As the availability of dual citizenship has evolved—providing key benefits to those fortunate enough to be in a position to claim them—the wealthy and connected have found ways of making use of dual citizenship that the poor cannot.  Spiro likens these benefits to a kind of “rich kid’s problem” that pales in comparison to those in poorer countries who would benefit enormously from a second citizenship in a wealthier one. In that sense, dual nationality tends to reflect the same inequities that separate haves from have-nots more generally. Taking these concerns seriously, Spiro wonders what can be done to address them, “given the improbability of states moving to suppress the status” on grounds of inequality.  Certainly, more stringent policing of dual citizenship is not the solution. From “a global perspective, what single citizenship you are born with has been among the best predictors of economic well-being.  Citizenship has long been an instrument of exclusion and a vehicle for inequality. In other words, dual citizenship isn’t the problem, citizenship is.”

While At Home in Two Countries is largely descriptive, covering more than 150 years of legal and historical development, it endorses dual citizenship as a net positive, reinforcing important associational values and critical bonds—emotional and otherwise—between citizens and their homelands. Spiro brings welcome wit and levity to these accounts, including his personal pursuit of a second, German citizenship for himself and his children to connect with their heritage and to experience the benefits of holding an EU passport. He concludes with an optimistic outlook on a world in which dual citizenship could rise to the level of a protected right that “shouldn’t have to be sacrificed at a false altar of exclusive national attachment.”

Of course, events occurring after the publication of the book—from the United Kingdom’s withdrawal from the European Union to the election of Donald Trump—could alter the next chapter of dual citizenship in unanticipated ways. While Brexit and Trumpism raise questions about the current appetite for globalization and cosmopolitanism, it is hard to fathom a retreat to the kind of tribalism that defined an earlier age given the long historical arc that has led us to tolerate, if not fully embrace, dual citizenship today. Overall, At Home in Two Countries is full of insights to those curious about the past, present and future of dual citizenship, and Spiro’s expert path through the jagged historical terrain and surrounding legal landscape makes a lasting contribution to the field.

Trump’s Anti-Muslim Plan Is Awful. And Constitutional. – Peter Spiro, The New York Times

Good piece by Peter Spiro on the constitutionality of race or religion-based immigration restrictions:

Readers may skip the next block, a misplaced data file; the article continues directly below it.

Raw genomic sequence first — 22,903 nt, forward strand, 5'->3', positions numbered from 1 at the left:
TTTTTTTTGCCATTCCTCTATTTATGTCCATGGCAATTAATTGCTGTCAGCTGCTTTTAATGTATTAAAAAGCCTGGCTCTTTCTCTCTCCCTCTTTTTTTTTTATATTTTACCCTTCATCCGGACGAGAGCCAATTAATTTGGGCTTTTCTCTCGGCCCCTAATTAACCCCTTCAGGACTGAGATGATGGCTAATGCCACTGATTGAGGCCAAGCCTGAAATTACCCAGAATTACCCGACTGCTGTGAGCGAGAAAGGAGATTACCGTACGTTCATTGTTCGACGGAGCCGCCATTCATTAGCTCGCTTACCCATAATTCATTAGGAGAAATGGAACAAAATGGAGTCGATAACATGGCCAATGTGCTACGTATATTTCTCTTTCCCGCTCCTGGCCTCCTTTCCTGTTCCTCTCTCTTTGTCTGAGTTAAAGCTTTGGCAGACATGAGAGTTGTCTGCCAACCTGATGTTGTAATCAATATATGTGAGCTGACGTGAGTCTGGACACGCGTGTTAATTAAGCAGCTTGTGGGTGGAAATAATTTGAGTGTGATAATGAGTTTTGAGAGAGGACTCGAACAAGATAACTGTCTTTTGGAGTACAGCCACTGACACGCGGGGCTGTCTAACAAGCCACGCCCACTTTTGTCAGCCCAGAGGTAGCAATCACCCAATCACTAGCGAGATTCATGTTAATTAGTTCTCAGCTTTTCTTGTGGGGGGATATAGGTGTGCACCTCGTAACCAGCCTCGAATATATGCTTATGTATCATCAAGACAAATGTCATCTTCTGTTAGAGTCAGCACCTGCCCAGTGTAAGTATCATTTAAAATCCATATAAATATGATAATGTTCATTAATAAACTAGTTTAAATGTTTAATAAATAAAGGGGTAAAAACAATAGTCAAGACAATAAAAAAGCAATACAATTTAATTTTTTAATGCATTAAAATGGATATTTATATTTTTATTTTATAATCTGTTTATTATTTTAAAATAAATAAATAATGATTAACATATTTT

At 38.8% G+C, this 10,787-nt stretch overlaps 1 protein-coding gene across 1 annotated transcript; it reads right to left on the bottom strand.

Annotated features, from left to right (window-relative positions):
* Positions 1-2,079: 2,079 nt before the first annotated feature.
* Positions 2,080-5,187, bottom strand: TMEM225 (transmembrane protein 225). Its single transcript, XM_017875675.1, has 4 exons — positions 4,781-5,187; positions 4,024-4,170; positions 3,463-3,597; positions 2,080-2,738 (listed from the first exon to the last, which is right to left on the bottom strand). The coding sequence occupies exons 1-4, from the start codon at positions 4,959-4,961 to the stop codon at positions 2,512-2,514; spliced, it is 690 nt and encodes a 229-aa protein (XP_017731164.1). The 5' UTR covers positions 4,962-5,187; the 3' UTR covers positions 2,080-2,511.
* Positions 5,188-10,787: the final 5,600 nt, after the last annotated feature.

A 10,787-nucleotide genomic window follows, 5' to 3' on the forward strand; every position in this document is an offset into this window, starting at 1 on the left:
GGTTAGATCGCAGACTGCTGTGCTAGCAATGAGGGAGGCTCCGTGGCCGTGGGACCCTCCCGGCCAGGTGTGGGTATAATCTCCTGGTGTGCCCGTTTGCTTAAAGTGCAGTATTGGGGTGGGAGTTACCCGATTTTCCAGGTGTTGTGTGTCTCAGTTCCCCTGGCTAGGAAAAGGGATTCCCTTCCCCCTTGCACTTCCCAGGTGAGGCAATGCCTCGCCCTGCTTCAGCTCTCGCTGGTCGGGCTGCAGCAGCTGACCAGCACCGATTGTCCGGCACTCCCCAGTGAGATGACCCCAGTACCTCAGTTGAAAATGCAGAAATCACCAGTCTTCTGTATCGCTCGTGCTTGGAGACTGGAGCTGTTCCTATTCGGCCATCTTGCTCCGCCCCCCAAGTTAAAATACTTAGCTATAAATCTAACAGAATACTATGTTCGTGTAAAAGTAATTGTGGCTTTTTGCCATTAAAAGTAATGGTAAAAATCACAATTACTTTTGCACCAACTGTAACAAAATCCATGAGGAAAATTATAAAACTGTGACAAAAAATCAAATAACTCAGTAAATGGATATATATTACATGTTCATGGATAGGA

In the ordinary, non-immigration world of constitutional law, the Trump scheme would be blatantly unconstitutional, a clear violation of both equal protection and religious freedom (he had originally called for barring American Muslims living abroad from re-entering the country as well; he has since dropped that clearly unconstitutional notion). But under a line of rulings from the Supreme Court dating back more than a century, that’s irrelevant. As the court observed in its 1977 decision in Fiallo v. Bell, “In the exercise of its broad power over immigration and naturalization, Congress regularly makes rules that would be unacceptable if applied to citizens.”

The court has given the political branches the judicial equivalent of a blank check to regulate immigration as they see fit. This posture of extreme deference is known as the “plenary power” doctrine. It dates back to the 1889 decision in the Chinese Exclusion case, in which the court upheld the exclusion of Chinese laborers based on their nationality.

Unlike other bygone constitutional curiosities that offend our contemporary sensibilities, the Chinese Exclusion case has never been overturned. More recent decisions have upheld discrimination against immigrants based on gender and illegitimacy that would never have survived equal protection scrutiny in the domestic context. Likewise, courts have rejected the assertion of First Amendment free speech protections by noncitizens.

Nor has the Supreme Court ever struck down an immigration classification, even ones based on race. As late as 1965, a federal appeals court upheld a measure that counted a Brazilian citizen of Japanese descent as Asian for the purposes of immigration quotas.

In the context of noncitizens seeking initial entry into the United States, due process protections don’t apply, either. This past June, the court upheld the denial of a visa for the spouse of an American citizen based on the government’s say-so, with no supporting evidence.